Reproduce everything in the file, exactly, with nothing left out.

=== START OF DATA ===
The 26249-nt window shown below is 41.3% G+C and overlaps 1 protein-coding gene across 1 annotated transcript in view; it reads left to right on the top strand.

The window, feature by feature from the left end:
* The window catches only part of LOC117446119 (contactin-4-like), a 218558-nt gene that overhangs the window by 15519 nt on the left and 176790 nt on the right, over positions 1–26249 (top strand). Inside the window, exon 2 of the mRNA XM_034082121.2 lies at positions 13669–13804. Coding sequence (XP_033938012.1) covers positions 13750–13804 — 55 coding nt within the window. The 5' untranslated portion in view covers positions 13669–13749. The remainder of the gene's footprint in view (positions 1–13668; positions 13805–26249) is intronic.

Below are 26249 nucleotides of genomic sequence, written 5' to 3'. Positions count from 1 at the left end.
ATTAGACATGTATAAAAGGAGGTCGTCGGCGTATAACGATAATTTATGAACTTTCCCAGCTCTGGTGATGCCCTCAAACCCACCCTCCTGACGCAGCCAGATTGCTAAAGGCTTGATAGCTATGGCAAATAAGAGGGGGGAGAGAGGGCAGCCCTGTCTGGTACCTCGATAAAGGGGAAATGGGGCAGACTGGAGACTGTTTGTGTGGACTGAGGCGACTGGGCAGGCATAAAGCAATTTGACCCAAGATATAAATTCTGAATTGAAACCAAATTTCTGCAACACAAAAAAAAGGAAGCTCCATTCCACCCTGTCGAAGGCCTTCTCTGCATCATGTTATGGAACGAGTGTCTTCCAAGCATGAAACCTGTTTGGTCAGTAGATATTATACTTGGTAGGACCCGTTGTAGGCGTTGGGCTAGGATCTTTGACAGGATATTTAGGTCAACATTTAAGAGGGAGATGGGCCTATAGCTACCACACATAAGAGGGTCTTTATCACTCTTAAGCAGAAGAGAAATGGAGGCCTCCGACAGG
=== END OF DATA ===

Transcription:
The 26249-nt window shown below is 41.3% G+C and overlaps 1 protein-coding gene across 1 annotated transcript in view; it reads left to right on the top strand.

The window, feature by feature from the left end:
* The window catches only part of LOC117446119 (contactin-4-like), a 218558-nt gene that overhangs the window by 15519 nt on the left and 176790 nt on the right, over positions 1–26249 (top strand). Inside the window, exon 2 of the mRNA XM_034082121.2 lies at positions 13669–13804. Coding sequence (XP_033938012.1) covers positions 13750–13804 — 55 coding nt within the window. The 5' untranslated portion in view covers positions 13669–13749. The remainder of the gene's footprint in view (positions 1–13668; positions 13805–26249) is intronic.

Below are 26249 nucleotides of genomic sequence, written 5' to 3'. Positions count from 1 at the left end.
ATTAGACATGTATAAAAGGAGGTCGTCGGCGTATAACGATAATTTATGAACTTTCCCAGCTCTGGTGATGCCCTCAAACCCACCCTCCTGACGCAGCCAGATTGCTAAAGGCTTGATAGCTATGGCAAATAAGAGGGGGGAGAGAGGGCAGCCCTGTCTGGTACCTCGATAAAGGGGAAATGGGGCAGACTGGAGACTGTTTGTGTGGACTGAGGCGACTGGGCAGGCATAAAGCAATTTGACCCAAGATATAAATTCTGAATTGAAACCAAATTTCTGCAACACAAAAAAAAGGAAGCTCCATTCCACCCTGTCGAAGGCCTTCTCTGCATCATGTTATGGAACGAGTGTCTTCCAAGCATGAAACCTGTTTGGTCAGTAGATATTATACTTGGTAGGACCCGTTGTAGGCGTTGGGCTAGGATCTTTGACAGGATATTTAGGTCAACATTTAAGAGGGAGATGGGCCTATAGCTACCACACATAAGAGGGTCTTTATCACTCTTAAGCAGAAGAGAAATGGAGGCCTCCGACAGG